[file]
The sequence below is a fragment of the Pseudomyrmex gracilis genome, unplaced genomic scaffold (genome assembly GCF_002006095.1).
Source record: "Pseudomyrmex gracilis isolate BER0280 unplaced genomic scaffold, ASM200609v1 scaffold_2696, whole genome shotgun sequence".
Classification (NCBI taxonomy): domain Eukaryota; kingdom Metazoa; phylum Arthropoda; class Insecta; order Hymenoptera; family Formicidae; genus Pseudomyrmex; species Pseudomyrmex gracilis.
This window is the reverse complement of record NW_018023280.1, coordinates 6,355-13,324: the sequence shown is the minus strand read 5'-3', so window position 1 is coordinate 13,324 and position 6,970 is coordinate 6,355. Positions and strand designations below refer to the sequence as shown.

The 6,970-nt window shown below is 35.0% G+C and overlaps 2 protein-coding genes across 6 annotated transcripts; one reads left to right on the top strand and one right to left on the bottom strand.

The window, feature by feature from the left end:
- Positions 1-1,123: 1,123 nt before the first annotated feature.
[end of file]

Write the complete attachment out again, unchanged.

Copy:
The sequence below is a fragment of the Pseudomyrmex gracilis genome, unplaced genomic scaffold (genome assembly GCF_002006095.1).
Source record: "Pseudomyrmex gracilis isolate BER0280 unplaced genomic scaffold, ASM200609v1 scaffold_2696, whole genome shotgun sequence".
Classification (NCBI taxonomy): domain Eukaryota; kingdom Metazoa; phylum Arthropoda; class Insecta; order Hymenoptera; family Formicidae; genus Pseudomyrmex; species Pseudomyrmex gracilis.
This window is the reverse complement of record NW_018023280.1, coordinates 6,355-13,324: the sequence shown is the minus strand read 5'-3', so window position 1 is coordinate 13,324 and position 6,970 is coordinate 6,355. Positions and strand designations below refer to the sequence as shown.

The 6,970-nt window shown below is 35.0% G+C and overlaps 2 protein-coding genes across 6 annotated transcripts; one reads left to right on the top strand and one right to left on the bottom strand.

The window, feature by feature from the left end:
- Positions 1-1,123: 1,123 nt before the first annotated feature.